Getting 22 trade associations to sign a letter to a high government official within a span of about a week is both genuinely impressive and a sign of serious panic.
While the bureaucratic snafu explanation is most probable, an alternative explanation should be considered. In this narrative, the Chinese government knew that its demand was impossible and never intended to enforce it, but it takes seriously the substantive issues of content on the Internet. The Chinese government has been having trouble getting the tech world to do more than merely express concern, keep talking about what a difficult problem content is, and drafting the white papers for the next round of conferences that reiterate what was said at the last round.
We in the United States underestimate the degree to which the Chinese regard certain Internet content, particularly pornography, as having serious spiritual dimensions, and we are slow to accept that “we’re working on it” cannot be used forever.
One of the work units listed as involved in the project was The Central Spiritual Civilization Office. This entity is not listed in the table of organization of the Chinese government, and Bing and Google searches produce nothing except recent stories related to Green Dam. The city of Beijing has such a unit, though, and the Green Dam announcement treated it (whatever it is) as a peer of both MIIT itself and the Ministry of Commerce. Again, the instincts of a veteran bureaucrat are piqued by such a coupling, because it signals clout.
Reaction from both the tech world and China’s Internet community was strong, negative, and broad. People protested that the software would not work properly, would be used for political purposes, might collect personal information, and so on.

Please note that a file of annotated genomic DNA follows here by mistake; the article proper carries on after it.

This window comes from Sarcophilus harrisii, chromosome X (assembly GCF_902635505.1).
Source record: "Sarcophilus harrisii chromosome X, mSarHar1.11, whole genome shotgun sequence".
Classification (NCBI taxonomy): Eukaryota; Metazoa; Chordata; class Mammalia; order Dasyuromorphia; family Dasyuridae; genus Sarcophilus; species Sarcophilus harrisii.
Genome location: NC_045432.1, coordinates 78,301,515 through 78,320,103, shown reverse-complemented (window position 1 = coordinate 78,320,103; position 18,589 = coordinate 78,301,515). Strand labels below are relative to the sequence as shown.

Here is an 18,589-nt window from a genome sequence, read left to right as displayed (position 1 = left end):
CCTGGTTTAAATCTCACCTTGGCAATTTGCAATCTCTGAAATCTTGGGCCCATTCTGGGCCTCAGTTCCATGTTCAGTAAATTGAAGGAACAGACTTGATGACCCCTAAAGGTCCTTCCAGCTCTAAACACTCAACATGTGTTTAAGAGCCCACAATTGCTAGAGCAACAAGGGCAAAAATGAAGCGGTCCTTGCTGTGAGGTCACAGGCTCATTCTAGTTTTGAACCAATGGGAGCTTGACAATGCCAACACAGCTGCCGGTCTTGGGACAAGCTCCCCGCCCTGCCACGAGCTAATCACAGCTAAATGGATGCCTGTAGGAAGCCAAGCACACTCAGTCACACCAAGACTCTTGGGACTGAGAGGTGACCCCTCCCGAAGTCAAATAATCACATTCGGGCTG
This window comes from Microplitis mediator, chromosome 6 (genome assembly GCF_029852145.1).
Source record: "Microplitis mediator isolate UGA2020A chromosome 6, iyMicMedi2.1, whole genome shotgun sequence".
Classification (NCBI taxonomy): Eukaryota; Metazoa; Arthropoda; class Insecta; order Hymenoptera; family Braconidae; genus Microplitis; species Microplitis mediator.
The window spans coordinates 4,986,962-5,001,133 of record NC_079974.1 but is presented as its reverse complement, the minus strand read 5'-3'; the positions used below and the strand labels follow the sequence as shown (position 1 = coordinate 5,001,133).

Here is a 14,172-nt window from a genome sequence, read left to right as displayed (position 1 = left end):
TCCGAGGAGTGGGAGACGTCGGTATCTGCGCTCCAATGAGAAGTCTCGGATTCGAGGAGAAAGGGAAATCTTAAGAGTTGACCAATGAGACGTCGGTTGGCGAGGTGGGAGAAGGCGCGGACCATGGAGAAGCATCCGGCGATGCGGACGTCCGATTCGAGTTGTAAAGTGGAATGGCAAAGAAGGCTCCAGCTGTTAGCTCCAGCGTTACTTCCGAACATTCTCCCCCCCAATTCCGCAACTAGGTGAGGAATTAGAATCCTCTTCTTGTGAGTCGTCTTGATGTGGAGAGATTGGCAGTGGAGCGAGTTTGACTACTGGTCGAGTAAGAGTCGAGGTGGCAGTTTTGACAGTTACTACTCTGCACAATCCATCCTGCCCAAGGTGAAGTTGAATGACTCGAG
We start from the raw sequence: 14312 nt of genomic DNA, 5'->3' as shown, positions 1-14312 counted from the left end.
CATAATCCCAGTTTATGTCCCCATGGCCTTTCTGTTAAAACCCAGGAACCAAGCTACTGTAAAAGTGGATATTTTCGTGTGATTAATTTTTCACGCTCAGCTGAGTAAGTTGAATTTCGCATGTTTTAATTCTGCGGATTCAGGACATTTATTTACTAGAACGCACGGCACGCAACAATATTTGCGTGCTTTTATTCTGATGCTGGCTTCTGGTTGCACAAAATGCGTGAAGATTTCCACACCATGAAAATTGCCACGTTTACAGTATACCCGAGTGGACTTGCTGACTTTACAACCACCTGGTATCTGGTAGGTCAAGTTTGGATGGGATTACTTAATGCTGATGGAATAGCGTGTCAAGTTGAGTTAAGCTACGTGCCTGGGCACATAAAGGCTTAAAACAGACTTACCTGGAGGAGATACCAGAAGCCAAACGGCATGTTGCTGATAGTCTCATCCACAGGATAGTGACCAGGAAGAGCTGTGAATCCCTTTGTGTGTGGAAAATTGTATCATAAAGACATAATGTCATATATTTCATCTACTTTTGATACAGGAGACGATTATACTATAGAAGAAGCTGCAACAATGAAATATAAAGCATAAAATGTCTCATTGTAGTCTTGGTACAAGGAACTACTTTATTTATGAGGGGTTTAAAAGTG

So, in this theory, China may have adopted the classic strategy of using a two-by-four to get the mule’s attention, perhaps as part of a deal between the commercial-minded ministries and the spiritual office. Thus it sent the message that while it is not completely unreasonable neither does it have infinite patience. Now that the tech world has registered its opposition to Internet censorship, China wants progress on achieving exactly that goal, but it remains open to discussion on exactly what this means and how it can be done.
Anyone not raised in the U.S. tradition of First Amendment absolutism will find this a hard problem. If one loads Bing or Google, clicks “Images,” turn off the filters, and types in “sex,” one need not be a prude to be bit shaken. The historic compromise on erotica (to be generous to what appears after such a search) is that it should not be banned but that time/place/manner restrictions are not just acceptable but good. The Internet shatters this compromise, and how to find a viable new one is not easy.
The tech companies chant “parental control software,” but, while this is obviously good and necessary, it is hardly sufficient to meet the problem, and China may be telling them that their act is getting old.
In any case, and whether or not the current crisis was orchestrated by the Chinese, the controversies will become more intense. Of course, the porn problem is only the beginning. Most cultures are less absolutist than the United States for other kinds of expression as well, and some of them may also decide that some form of Internet filtering is also necessary to preserve any semblance of a viable news business. China, in particular, is unlikely to give up its existing organs of centralized monitoring and censoring, and failure to find reasonable alternatives will likely trigger an increase in the level of blunt-instrument intrusion.
The tech trade associations better keep their word processors warmed up, because they will get the chance to write a lot of letters.
FURTHER READING: In other articles for The American, DeLong wrote “Preparing the Obituary” on the decline of the newspaper industry, “Avoiding a Tech Train Wreck” on the intersection of technology and politics, and “The Coming of the Fourth American Republic” on how the Special Interest State that has shaped American life for 70 years is dying.
Image by Dianna Ingram/Bergman Group.